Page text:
Wisdom Bay hosts China’s first 3D printed concrete bookstore

A project carried out by the Tsinghua University’s School of Architecture has successfully constructed a 3D printed concrete bookstore in Shanghai’s Wisdom Bay Innovation Park.

The bookstore is due to open to the public at the end of January, and was printed on-site in three weeks, project lead He Yuting told the Global Times.

The building, which will reportedly be China’s first 3D printed concrete bookstore, is the latest in a string of structures based at the innovation park that have been designed and built using additive manufacturing.

Rendering of the 3D printed bookstore. Image via Wisdom Bay Innovation Park.
Rendering of the 3D printed bookstore. Image via Wisdom Bay Innovation Park.

3D printing in Wisdom Bay 

Built on the former site of a wool textile mill, the Wisdom Bay Innovation Park has been named Shanghia’s first popular science park. Here, more than 300 companies from across the globe engage in 3D printing, intelligent micro manufacturing, virtual reality (VR), augmented reality (AR), and artificial intelligence (AI) robotics projects. Wisdom Bay is also reportedly home to the world’s only 3D printing museum.

In 2019, a 26.3 meter-long and 3.6 meter-wide concrete bridge, hailed the world’s largest at the time, was completed and installed in the park. The project was also carried out by Tsinghua University, which 3D printed the concrete components in 450 hours.

Constructing the bookstore

The project team used “fiber concrete” as the 3D printing material to construct the bookstore in order to resist compression and earthquake effects. Equipped with an underfloor heating system, the building has a floor space of 30 square meters and is able to accommodate 15 people at any one time.

The team printed the structure in three parts. The main outer round wall was printed in-situ, while the roof and the remaining part of the outer wall were printed separately. Now that the printing of the bookstore has been completed, it will be decorated before opening to the public at the end of January.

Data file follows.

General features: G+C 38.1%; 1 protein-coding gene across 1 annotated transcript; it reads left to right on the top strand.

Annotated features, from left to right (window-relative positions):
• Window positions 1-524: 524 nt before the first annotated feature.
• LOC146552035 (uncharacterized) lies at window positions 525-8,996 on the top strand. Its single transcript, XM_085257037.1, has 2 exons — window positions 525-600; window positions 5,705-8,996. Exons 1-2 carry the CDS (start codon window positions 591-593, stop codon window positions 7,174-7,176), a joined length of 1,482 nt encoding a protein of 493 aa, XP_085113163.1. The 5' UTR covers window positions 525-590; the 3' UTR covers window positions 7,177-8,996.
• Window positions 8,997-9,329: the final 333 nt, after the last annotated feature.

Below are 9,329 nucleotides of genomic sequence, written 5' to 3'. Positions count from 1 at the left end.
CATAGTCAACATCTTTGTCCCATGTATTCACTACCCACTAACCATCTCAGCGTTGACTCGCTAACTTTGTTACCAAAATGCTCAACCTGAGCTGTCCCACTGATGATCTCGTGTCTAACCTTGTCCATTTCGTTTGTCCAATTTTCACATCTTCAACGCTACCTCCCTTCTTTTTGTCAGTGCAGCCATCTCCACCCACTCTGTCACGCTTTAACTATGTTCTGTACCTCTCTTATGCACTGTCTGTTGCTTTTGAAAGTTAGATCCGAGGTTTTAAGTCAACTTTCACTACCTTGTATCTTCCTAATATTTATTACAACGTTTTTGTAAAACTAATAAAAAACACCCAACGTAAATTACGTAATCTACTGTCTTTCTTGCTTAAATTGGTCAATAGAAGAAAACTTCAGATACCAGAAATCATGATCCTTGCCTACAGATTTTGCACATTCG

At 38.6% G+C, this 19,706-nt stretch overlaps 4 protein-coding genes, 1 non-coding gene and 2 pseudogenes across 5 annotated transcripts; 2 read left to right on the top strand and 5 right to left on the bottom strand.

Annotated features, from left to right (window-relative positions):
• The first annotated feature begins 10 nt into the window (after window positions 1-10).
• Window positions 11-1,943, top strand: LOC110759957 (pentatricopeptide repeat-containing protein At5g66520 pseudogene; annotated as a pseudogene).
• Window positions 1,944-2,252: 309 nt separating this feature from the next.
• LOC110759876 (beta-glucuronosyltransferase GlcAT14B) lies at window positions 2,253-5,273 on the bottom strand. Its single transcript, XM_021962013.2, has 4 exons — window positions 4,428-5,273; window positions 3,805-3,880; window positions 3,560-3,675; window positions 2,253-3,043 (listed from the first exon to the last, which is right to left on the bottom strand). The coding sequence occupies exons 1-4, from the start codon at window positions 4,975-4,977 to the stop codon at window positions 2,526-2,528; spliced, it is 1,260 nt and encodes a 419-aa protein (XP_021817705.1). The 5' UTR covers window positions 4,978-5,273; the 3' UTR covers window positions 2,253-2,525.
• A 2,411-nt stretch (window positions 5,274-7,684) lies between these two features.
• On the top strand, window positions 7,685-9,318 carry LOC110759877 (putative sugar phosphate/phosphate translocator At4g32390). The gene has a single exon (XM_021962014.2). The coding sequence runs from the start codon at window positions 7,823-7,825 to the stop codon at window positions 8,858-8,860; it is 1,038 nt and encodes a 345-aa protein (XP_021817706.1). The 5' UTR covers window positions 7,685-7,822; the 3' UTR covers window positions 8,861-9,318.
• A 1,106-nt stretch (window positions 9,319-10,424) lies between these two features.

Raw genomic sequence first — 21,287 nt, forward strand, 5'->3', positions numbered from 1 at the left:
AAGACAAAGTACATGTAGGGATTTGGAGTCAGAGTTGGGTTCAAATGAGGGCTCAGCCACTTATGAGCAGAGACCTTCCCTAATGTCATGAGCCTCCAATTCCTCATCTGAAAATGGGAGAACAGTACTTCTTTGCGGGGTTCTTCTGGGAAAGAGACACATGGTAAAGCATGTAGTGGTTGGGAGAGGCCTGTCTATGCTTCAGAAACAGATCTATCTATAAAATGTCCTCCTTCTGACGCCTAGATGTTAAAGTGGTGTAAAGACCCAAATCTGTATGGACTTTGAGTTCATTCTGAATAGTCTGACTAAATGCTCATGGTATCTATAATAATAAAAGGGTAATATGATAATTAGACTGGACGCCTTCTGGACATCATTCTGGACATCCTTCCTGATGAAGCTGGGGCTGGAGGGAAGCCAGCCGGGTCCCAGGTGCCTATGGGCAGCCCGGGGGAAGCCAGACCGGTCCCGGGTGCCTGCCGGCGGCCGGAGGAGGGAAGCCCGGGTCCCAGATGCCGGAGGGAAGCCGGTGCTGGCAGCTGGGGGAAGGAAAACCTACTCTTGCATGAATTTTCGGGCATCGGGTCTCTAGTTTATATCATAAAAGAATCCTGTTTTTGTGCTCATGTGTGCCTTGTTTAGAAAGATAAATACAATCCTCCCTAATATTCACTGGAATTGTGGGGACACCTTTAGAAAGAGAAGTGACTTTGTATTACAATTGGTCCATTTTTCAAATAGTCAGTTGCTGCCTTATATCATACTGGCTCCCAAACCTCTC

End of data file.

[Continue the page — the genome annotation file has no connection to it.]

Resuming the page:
Featured image shows the ICON and US marines' 3D printed concrete vehicle hide structure. Photo via ICON.
Featured image shows the ICON and US marines’ 3D printed concrete vehicle hide structure. Photo via ICON.

A new chapter for concrete 3D printing

Concrete 3D printing is being increasingly utilized within the building and construction sector, in many cases providing a cheaper, faster, and low-waste alternative to conventional construction techniques. Optimizing the concrete printing process has been the subject of several recent and ongoing research projects, as has the development of new concrete compositions suitable for rapid additive manufacturing and innovative printing methods.

The US Governent’s Defense Innovation Unit (DIU) has previously demonstrated the potential military applications of concrete 3D printing in partnership with Texas-based construction firm ICON, while concrete specialists QUIKRETE and Contour Crafting Corporation (CC Corp) have partnered for the automated construction of residential, commercial, and industrial buildings in Los Angeles using CC Corp’s concrete printing technology.

Facilities dedicated to the advancement of concrete 3D printing have also sprung up, including 3D concrete specialist Vertico’s new concrete printing facility in Eindhoven which is designed to accelerate its commercial and architectural building applications. Elsewhere, the American University in Dubai announced plans to establish a scientific research center for 3D printing concrete buildings in collaboration with Dubai-based 3D printing service bureau, 3DVinci Creations.

Contour Crafting's 3D concrete printing technology. Image via CC Corp.
Contour Crafting’s 3D concrete printing technology. Image via CC Corp.

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Featured image shows rendering of the 3D printed bookstore. Image via Wisdom Bay Innovation Park.